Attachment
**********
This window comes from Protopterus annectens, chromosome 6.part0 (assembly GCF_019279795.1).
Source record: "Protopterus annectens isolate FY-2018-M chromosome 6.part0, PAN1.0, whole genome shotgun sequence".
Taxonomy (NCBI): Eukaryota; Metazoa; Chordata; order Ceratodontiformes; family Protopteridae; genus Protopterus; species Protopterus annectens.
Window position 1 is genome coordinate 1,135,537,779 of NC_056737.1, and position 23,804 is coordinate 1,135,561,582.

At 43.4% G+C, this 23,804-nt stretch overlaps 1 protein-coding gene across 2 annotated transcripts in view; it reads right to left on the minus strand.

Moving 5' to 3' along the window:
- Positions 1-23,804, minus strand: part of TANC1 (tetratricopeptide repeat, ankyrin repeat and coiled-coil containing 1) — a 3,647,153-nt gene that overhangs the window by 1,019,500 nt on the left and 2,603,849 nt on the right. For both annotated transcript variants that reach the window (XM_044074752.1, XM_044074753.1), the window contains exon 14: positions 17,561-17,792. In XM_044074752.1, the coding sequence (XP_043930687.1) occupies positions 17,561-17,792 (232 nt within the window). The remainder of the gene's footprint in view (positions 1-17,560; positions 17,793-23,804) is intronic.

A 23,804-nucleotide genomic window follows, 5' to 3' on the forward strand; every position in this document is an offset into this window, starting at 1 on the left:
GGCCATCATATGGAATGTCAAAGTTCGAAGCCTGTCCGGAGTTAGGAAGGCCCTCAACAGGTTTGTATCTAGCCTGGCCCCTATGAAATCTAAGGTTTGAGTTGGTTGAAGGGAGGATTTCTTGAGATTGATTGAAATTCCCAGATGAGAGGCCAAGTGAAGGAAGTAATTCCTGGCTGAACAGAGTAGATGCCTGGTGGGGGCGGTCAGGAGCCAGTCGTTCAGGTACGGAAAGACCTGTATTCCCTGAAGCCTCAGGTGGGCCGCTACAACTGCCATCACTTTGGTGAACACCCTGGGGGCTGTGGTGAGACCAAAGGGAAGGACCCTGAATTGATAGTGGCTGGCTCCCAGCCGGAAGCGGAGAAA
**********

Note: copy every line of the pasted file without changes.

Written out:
This window comes from Protopterus annectens, chromosome 6.part0 (assembly GCF_019279795.1).
Source record: "Protopterus annectens isolate FY-2018-M chromosome 6.part0, PAN1.0, whole genome shotgun sequence".
Taxonomy (NCBI): Eukaryota; Metazoa; Chordata; order Ceratodontiformes; family Protopteridae; genus Protopterus; species Protopterus annectens.
Window position 1 is genome coordinate 1,135,537,779 of NC_056737.1, and position 23,804 is coordinate 1,135,561,582.

At 43.4% G+C, this 23,804-nt stretch overlaps 1 protein-coding gene across 2 annotated transcripts in view; it reads right to left on the minus strand.

Moving 5' to 3' along the window:
- Positions 1-23,804, minus strand: part of TANC1 (tetratricopeptide repeat, ankyrin repeat and coiled-coil containing 1) — a 3,647,153-nt gene that overhangs the window by 1,019,500 nt on the left and 2,603,849 nt on the right. For both annotated transcript variants that reach the window (XM_044074752.1, XM_044074753.1), the window contains exon 14: positions 17,561-17,792. In XM_044074752.1, the coding sequence (XP_043930687.1) occupies positions 17,561-17,792 (232 nt within the window). The remainder of the gene's footprint in view (positions 1-17,560; positions 17,793-23,804) is intronic.

A 23,804-nucleotide genomic window follows, 5' to 3' on the forward strand; every position in this document is an offset into this window, starting at 1 on the left:
GGCCATCATATGGAATGTCAAAGTTCGAAGCCTGTCCGGAGTTAGGAAGGCCCTCAACAGGTTTGTATCTAGCCTGGCCCCTATGAAATCTAAGGTTTGAGTTGGTTGAAGGGAGGATTTCTTGAGATTGATTGAAATTCCCAGATGAGAGGCCAAGTGAAGGAAGTAATTCCTGGCTGAACAGAGTAGATGCCTGGTGGGGGCGGTCAGGAGCCAGTCGTTCAGGTACGGAAAGACCTGTATTCCCTGAAGCCTCAGGTGGGCCGCTACAACTGCCATCACTTTGGTGAACACCCTGGGGGCTGTGGTGAGACCAAAGGGAAGGACCCTGAATTGATAGTGGCTGGCTCCCAGCCGGAAGCGGAGAAA